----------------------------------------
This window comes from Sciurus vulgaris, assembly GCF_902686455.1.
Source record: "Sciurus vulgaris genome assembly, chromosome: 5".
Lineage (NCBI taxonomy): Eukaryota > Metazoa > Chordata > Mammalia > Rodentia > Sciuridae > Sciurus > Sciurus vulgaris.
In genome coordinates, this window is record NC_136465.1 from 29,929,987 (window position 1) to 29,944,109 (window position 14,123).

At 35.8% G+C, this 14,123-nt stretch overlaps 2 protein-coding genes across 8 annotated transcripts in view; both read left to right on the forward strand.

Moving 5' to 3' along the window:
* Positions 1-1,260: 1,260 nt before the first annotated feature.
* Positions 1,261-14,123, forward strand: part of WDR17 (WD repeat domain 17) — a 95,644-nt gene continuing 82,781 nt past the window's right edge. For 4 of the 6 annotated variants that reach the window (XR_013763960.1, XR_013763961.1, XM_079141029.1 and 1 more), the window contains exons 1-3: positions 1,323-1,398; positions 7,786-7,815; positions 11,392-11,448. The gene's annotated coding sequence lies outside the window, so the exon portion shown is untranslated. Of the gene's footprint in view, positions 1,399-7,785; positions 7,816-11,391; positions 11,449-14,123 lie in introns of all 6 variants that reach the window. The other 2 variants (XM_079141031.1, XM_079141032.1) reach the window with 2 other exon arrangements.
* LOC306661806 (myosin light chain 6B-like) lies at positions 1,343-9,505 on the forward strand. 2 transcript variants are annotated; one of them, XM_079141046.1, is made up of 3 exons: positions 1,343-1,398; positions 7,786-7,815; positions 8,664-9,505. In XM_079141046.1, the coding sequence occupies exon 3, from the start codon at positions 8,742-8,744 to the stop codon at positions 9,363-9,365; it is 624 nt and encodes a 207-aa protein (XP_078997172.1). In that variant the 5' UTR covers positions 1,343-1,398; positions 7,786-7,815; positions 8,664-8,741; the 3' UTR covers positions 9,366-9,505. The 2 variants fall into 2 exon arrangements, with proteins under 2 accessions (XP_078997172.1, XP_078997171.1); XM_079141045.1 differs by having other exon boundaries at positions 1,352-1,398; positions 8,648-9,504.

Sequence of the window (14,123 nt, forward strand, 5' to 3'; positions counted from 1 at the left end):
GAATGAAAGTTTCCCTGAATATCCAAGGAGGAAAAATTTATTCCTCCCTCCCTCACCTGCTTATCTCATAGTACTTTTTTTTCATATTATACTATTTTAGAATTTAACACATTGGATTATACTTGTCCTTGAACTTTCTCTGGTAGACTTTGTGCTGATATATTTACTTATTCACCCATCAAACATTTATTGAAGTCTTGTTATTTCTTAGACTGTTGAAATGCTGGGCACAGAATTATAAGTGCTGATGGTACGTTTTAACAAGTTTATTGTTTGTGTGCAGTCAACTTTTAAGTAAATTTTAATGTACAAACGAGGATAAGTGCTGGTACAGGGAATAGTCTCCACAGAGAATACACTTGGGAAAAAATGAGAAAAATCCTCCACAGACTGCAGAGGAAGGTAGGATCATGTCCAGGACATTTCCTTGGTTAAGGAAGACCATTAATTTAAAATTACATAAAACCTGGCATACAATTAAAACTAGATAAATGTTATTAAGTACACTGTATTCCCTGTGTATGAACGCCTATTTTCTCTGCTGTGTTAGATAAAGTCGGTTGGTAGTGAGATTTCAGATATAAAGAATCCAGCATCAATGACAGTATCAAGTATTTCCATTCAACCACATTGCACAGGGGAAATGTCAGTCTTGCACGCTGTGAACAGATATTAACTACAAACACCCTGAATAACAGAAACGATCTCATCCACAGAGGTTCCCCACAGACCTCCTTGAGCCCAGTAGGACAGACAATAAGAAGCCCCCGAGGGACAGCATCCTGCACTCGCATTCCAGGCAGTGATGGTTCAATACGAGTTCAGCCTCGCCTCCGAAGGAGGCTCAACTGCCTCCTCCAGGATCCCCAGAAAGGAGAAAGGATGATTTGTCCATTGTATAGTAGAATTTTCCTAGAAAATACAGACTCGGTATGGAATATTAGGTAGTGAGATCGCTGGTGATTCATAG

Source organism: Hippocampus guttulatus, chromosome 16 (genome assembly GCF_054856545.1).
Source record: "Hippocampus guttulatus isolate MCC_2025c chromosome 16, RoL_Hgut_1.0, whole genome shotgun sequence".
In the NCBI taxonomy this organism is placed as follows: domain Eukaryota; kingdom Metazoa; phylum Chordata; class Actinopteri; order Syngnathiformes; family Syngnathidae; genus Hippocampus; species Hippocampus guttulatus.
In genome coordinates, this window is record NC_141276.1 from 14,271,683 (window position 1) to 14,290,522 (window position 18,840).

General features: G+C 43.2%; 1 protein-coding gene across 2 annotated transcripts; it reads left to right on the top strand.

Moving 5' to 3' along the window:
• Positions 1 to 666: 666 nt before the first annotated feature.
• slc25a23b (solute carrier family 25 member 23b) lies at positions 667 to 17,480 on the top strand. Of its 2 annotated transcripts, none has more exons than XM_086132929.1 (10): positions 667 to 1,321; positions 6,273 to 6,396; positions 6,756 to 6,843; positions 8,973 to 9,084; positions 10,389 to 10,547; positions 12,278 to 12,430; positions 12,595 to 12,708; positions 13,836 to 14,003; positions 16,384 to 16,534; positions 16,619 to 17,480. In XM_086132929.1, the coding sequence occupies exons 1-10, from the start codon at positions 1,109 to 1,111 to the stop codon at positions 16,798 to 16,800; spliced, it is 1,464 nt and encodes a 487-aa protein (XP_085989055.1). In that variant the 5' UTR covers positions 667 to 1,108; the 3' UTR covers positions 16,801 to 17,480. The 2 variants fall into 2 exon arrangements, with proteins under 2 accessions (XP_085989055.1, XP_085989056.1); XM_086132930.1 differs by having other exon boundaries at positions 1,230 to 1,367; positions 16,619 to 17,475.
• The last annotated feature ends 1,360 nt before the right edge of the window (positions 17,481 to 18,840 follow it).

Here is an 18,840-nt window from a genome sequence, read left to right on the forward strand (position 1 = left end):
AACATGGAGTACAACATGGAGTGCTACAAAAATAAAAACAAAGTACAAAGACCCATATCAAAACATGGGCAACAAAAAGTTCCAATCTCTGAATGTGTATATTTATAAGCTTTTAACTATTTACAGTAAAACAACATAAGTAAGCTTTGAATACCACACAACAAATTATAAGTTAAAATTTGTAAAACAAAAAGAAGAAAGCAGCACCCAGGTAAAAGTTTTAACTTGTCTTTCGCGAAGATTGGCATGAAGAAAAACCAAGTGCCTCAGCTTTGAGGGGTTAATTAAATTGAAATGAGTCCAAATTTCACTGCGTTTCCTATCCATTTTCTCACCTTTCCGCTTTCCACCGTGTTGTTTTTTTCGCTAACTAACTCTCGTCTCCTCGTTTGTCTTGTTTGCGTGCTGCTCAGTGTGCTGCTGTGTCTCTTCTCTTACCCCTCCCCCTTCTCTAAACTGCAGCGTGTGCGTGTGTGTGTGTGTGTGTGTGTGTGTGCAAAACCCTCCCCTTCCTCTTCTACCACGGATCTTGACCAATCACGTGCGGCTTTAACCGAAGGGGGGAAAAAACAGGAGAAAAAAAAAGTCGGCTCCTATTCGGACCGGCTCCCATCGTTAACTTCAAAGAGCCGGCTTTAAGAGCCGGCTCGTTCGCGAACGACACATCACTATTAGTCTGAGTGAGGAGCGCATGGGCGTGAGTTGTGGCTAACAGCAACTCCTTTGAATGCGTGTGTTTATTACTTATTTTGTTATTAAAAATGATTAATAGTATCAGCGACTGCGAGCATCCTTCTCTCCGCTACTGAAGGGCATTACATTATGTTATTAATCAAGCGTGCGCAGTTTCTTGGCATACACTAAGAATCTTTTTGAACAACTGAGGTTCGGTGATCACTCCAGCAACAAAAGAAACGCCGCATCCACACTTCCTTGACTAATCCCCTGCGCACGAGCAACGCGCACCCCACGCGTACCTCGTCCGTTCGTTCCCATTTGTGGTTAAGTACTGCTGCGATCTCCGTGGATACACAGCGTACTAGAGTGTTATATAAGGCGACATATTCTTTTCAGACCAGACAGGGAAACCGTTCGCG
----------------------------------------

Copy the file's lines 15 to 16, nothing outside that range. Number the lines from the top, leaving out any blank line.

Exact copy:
In genome coordinates, this window is record NC_141276.1 from 14,271,683 (window position 1) to 14,290,522 (window position 18,840).

General features: G+C 43.2%; 1 protein-coding gene across 2 annotated transcripts; it reads left to right on the top strand.